This small but strategic port has had a turbulent history ever since it began life as the Carthaginian settlement of Zilis. During the Punic Wars the people backed Carthage, and when the region fell to the Romans, the locals were shipped to Spain and replaced with Iberians. From then on, Asilah was inexorably linked with the Spanish and with their numerous battles for territory.
As Christianity conquered the forces of Islam on the Iberian Peninsula in the 14th and 15th centuries, Asilah felt the knock-on effects. In 1471 the Portuguese sent 477 ships with 30,000 men, captured the port and built the walls that still surround the medina, a trading post on their famous gold route across Africa. In 1578 King Dom Sebastian of Portugal embarked on an ill-fated crusade from Asilah. He was killed, and Portugal (and its Moroccan possessions) passed into the hands of the Spanish, who remained for a very long time.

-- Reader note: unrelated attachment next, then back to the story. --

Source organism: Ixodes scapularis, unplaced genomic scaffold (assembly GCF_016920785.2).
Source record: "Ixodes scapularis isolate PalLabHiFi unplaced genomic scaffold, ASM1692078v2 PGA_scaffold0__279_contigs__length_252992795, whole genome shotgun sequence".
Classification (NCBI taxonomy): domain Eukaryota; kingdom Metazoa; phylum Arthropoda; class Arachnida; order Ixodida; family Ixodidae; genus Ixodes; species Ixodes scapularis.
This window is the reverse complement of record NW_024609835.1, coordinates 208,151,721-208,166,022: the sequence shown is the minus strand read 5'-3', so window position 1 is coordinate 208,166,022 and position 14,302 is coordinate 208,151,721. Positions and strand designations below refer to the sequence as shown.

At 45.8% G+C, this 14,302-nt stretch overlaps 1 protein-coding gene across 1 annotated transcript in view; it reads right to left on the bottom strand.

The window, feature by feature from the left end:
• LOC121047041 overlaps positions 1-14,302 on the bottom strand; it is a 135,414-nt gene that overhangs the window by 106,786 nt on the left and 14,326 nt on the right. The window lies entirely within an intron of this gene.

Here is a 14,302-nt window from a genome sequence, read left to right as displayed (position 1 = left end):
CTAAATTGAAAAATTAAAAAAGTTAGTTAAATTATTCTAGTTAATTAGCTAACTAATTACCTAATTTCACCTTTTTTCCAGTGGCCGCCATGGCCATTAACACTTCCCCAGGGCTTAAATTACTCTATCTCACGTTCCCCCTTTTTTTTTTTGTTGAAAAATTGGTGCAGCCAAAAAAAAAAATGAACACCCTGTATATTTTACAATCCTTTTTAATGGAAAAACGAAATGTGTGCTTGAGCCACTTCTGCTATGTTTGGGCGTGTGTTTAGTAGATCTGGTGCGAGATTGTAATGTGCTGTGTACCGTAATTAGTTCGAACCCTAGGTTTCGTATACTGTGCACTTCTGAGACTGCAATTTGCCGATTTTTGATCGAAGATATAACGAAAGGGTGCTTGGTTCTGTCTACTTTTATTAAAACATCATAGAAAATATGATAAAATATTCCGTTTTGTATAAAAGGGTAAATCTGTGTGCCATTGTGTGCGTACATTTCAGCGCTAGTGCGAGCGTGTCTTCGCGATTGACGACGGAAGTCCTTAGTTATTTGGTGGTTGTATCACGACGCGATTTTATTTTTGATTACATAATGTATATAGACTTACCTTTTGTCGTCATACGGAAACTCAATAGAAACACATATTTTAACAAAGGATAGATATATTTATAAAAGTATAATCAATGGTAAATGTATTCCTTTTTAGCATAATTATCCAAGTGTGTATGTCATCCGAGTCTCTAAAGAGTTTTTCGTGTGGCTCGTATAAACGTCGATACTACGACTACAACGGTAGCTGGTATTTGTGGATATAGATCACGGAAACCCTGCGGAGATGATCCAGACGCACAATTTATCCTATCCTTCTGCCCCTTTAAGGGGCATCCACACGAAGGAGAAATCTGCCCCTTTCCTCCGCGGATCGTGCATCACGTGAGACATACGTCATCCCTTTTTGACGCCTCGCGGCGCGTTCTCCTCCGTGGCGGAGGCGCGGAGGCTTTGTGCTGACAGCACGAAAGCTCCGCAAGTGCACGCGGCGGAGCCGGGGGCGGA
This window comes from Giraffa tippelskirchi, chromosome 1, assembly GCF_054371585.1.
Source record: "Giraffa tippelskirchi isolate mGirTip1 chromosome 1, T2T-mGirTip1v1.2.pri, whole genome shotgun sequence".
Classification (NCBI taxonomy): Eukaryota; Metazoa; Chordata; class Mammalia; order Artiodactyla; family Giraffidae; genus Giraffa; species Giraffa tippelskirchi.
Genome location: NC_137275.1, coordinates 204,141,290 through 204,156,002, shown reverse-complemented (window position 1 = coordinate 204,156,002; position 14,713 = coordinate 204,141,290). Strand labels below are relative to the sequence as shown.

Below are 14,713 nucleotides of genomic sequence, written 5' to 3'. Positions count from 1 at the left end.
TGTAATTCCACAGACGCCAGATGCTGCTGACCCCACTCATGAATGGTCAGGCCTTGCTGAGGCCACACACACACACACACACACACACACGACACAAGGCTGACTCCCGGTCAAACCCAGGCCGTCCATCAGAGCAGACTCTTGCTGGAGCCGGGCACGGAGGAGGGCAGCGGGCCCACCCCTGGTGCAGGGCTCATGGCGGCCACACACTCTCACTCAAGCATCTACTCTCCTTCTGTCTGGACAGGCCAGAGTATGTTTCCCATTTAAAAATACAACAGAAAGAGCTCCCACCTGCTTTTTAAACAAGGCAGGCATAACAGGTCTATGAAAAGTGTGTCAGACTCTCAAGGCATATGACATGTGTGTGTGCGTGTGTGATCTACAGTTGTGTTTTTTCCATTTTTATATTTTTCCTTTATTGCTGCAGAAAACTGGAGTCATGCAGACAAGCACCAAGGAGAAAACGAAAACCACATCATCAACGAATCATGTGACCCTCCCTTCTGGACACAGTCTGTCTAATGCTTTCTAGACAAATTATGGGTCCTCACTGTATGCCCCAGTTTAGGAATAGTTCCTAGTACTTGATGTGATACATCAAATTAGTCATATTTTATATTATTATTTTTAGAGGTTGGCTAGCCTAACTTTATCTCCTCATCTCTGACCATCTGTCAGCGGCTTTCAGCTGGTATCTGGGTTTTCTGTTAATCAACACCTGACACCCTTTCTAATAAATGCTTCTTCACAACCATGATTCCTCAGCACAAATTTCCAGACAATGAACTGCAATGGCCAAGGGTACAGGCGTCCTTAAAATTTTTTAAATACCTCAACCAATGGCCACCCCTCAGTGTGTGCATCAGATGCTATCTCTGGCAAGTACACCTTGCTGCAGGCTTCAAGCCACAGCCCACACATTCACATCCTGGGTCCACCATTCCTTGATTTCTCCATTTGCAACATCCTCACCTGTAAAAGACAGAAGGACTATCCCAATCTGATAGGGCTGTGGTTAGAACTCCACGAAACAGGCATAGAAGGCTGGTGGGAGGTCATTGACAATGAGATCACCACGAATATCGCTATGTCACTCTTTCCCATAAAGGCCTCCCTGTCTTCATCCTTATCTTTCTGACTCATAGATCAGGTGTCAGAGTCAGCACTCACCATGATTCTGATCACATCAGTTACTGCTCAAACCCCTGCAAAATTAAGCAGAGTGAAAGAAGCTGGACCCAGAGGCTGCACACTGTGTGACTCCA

Asilah was recaptured by Moulay Ismail in 1691. In the 19th century, continuing piracy prompted Austria and then Spain to send their navies to bombard the town. Its most famous renegade was Er Raissouli, one of the most colourful bandits ever raised in the wild Rif Mountains. Early in the 20th century, Er Raissouli used Asilah as his base, becoming the bane of the European powers. Spain made Asilah part of its protectorate from 1911 until 1956.